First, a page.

Fall 2015–Celebrating 107 Years of Serving Youth
PBC seeks to transform the lives of vulnerable young people through integrated experiential and adventure-based programming in schools and at our outdoor campus.
BRIDGING THE GAP Summer. For many it evokes thoughts of sunny days, playing with friends, free time to explore. This summer, for more than 100 middle and high school students from four urban public schools, it meant a chance to maintain their academic skills while spending sunny days with friends exploring the 264-acre campus of the Princeton-Blairstown Center (PBC). PBC launched the Summer Bridge program in 2015 to address the summer learning loss that is common for most students, but even more so for those from urban districts. The program was an overwhelming success and we are expanding next year. Recent research suggests that students lose between one and two months of academic knowledge during the summer, with a significant impact on reading and math skills. Low-income students typically exhibit a steeper loss. This effect is cumulative over multiple summers. While nearly 75% of public schools in the United States offer some academic assistance over the summer, most of it is designed to provide remedial learning for students who need to get up to speed, not minimizing summer learning loss itself. Additionally, because participation in summer programs is generally quite low and some evidence suggests the reason is that parents do not want their children in summer programs that mimic school-year instruction, a different vehicle may be needed to address the problem. We have that vehicle.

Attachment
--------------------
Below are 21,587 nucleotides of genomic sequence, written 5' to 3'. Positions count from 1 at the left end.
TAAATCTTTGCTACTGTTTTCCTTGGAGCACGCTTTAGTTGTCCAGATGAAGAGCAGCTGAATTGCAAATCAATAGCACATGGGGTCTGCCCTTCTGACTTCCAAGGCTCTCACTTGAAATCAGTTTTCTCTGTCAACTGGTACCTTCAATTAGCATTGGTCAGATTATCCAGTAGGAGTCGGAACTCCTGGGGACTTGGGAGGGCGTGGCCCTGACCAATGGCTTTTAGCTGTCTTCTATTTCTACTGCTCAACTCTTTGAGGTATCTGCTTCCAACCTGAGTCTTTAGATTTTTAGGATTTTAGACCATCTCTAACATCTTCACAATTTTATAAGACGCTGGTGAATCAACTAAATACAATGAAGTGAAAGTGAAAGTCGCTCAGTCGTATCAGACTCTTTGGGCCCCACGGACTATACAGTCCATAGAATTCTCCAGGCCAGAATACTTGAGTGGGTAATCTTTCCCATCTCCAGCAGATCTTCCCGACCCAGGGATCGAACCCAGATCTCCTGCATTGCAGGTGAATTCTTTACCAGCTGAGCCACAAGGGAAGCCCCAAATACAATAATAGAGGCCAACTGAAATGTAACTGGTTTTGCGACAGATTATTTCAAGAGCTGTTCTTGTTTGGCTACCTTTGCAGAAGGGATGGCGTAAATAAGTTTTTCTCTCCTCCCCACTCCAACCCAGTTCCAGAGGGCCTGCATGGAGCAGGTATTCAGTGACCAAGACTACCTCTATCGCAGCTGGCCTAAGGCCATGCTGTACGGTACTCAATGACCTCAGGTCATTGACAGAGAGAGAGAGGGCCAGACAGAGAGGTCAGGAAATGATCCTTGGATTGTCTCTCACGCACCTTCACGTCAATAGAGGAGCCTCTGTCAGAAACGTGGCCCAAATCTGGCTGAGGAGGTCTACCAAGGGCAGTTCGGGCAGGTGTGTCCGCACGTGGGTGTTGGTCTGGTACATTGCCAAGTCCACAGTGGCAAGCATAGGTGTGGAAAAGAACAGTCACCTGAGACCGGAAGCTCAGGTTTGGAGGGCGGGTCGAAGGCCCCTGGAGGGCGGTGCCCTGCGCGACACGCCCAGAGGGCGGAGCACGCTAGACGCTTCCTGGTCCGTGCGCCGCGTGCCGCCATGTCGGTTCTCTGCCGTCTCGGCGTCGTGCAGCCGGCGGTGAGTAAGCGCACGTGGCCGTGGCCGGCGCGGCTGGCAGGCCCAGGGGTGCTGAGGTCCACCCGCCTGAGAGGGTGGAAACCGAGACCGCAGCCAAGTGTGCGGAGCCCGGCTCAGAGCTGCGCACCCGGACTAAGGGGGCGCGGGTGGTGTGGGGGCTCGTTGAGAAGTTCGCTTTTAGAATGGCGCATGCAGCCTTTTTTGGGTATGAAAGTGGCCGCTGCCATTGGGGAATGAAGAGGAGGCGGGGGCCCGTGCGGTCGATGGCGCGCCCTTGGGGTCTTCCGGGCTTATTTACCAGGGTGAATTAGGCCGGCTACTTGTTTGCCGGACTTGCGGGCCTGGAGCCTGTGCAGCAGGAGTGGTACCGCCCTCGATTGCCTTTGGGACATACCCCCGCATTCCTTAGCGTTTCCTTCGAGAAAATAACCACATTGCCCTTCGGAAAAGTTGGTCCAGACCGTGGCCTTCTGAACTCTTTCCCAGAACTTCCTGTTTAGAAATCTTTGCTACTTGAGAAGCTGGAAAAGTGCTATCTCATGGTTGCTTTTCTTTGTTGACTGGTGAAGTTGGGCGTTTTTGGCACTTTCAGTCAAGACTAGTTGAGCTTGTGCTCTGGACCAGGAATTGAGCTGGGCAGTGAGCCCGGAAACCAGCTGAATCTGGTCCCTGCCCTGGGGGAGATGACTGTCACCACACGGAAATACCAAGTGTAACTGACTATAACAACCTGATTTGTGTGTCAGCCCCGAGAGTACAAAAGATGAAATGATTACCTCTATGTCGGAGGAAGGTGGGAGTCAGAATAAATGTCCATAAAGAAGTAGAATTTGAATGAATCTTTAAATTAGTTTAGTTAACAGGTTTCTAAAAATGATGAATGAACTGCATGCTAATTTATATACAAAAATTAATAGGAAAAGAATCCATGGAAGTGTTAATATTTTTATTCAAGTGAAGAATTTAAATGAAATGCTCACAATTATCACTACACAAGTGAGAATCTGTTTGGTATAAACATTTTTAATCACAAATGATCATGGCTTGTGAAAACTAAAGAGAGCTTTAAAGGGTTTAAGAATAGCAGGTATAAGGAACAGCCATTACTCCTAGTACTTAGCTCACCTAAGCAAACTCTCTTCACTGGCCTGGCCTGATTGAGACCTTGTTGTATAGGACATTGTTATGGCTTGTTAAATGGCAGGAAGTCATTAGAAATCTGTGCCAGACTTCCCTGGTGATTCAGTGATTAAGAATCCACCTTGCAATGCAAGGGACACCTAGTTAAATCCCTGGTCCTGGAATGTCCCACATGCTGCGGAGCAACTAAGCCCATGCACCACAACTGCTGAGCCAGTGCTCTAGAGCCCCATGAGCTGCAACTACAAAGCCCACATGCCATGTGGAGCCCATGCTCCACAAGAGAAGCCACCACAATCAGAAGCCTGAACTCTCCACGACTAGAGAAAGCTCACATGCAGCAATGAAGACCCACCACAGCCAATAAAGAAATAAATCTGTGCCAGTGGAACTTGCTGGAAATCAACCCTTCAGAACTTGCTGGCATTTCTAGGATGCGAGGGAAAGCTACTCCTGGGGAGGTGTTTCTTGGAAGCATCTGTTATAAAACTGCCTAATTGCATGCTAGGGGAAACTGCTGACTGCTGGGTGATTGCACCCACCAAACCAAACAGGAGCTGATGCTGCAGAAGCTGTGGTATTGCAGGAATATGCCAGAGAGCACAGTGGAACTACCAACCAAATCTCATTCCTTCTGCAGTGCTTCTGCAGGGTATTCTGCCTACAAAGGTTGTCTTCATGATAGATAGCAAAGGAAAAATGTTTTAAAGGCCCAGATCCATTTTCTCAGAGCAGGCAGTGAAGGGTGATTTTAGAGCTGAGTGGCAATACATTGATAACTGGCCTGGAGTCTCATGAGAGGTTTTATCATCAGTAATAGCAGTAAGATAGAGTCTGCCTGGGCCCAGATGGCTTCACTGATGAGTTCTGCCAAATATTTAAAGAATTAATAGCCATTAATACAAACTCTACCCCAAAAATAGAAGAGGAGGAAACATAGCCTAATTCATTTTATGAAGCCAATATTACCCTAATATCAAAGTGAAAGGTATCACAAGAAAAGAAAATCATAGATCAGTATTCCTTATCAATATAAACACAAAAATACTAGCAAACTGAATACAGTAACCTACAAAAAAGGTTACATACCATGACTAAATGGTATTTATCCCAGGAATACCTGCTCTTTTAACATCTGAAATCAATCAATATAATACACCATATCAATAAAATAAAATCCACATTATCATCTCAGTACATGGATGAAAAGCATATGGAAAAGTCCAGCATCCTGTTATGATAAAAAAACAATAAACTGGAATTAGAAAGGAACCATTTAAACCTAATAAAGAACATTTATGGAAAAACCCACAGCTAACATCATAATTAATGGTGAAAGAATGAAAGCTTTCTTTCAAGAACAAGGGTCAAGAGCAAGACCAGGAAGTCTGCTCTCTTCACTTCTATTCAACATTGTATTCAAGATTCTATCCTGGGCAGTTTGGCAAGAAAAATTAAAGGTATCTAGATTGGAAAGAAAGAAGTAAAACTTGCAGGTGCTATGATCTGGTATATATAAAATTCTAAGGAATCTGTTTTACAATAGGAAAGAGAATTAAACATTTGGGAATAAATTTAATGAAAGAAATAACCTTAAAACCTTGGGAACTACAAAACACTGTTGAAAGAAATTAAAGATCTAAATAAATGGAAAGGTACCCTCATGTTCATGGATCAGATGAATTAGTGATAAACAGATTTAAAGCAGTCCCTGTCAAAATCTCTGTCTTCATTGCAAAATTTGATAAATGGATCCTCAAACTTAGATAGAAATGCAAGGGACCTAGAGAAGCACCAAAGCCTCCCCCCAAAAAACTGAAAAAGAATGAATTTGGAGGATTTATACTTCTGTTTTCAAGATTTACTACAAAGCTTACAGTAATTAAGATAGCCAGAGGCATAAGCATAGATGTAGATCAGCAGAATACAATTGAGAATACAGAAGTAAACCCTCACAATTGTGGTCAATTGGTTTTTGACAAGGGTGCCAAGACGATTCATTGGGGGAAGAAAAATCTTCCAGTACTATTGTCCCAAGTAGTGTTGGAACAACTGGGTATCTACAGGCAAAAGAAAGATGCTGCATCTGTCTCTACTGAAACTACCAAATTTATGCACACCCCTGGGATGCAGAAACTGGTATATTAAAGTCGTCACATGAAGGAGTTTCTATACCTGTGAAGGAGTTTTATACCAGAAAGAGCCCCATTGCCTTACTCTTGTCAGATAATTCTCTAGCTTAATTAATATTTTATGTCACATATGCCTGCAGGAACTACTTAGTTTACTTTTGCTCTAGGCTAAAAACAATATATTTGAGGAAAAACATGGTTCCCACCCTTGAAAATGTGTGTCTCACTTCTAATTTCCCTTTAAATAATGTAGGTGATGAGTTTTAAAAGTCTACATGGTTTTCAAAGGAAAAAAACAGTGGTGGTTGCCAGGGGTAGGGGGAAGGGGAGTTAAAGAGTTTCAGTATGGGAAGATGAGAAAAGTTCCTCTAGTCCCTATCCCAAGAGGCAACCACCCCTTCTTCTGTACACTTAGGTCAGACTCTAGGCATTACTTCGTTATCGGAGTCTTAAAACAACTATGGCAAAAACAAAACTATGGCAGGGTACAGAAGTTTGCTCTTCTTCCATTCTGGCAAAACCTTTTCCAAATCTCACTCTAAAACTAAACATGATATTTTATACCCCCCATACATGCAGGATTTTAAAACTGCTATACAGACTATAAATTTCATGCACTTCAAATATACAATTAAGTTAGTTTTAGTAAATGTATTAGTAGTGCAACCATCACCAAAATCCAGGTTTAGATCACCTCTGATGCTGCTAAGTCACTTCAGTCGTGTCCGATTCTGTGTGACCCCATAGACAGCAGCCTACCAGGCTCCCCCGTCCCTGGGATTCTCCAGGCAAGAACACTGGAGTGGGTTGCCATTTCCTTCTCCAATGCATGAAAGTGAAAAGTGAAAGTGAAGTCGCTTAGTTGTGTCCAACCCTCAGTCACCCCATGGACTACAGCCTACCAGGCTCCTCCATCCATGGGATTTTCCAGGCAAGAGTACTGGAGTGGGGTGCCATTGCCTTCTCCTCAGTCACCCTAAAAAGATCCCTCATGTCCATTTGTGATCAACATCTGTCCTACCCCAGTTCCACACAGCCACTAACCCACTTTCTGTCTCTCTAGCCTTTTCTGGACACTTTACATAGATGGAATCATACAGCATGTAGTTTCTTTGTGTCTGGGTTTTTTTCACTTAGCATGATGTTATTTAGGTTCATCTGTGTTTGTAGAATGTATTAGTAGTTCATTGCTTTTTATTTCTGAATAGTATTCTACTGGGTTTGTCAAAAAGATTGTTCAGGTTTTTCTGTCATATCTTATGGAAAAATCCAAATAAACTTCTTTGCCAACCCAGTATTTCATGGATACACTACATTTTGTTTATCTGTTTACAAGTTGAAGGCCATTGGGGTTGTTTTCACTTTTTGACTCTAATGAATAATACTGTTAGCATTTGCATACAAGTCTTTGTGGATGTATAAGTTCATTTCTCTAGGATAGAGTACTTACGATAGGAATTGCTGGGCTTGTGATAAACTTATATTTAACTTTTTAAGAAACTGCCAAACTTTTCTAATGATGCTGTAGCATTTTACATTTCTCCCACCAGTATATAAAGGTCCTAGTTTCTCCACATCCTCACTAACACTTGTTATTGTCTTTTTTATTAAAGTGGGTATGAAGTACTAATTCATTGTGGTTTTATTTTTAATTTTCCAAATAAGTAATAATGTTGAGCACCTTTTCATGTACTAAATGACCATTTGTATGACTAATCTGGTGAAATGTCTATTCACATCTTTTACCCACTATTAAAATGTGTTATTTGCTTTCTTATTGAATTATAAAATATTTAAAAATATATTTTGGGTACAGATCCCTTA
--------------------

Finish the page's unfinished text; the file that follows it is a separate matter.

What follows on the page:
PBC’s Summer Bridge experience included five days of handson academic work mixed with project-based learning, leadership, social emotional learning (SEL), and fun, led by trained PBC facilitators and faculty from each of the participating schools. Each morning, students worked in small groups focusing on academic enrichment including literacy and STEM (science, technology, engineering, math) skills. PBC’s facilitators developed a STEM curriculum that included active learning activities such as a game of elimination tag that simulated macro invertebrate populations and how environmental stressors can impact the population; and a competition between teams of two or three students to build the tallest free-standing structure using sticks of spaghetti, a yard of tape, a yard of string, and a marshmallow. During projectbased learning and journaling sessions, one group of students wrote future biographies and participated in a wilderness survival skills training entitled “Surviving the Zombie Apocalypse.” Afternoons were spent exploring the beauty of PBC's 264acre campus. For many of the students, it was their first time canoeing, hiking, and orienteering, so they were learning those skills at the same time they were learning about the plants and animals native to northwest New Jersey. PBC’s adventure activities provided the backdrop for the development of leadership and SEL skills. Students climbed up the 60-foot climbing tower, rappelled down the dam, and completed challenges on high ropes course elements including a zip line. These activities helped them cope with and overcome their fears, learn more about themContinued on page 2...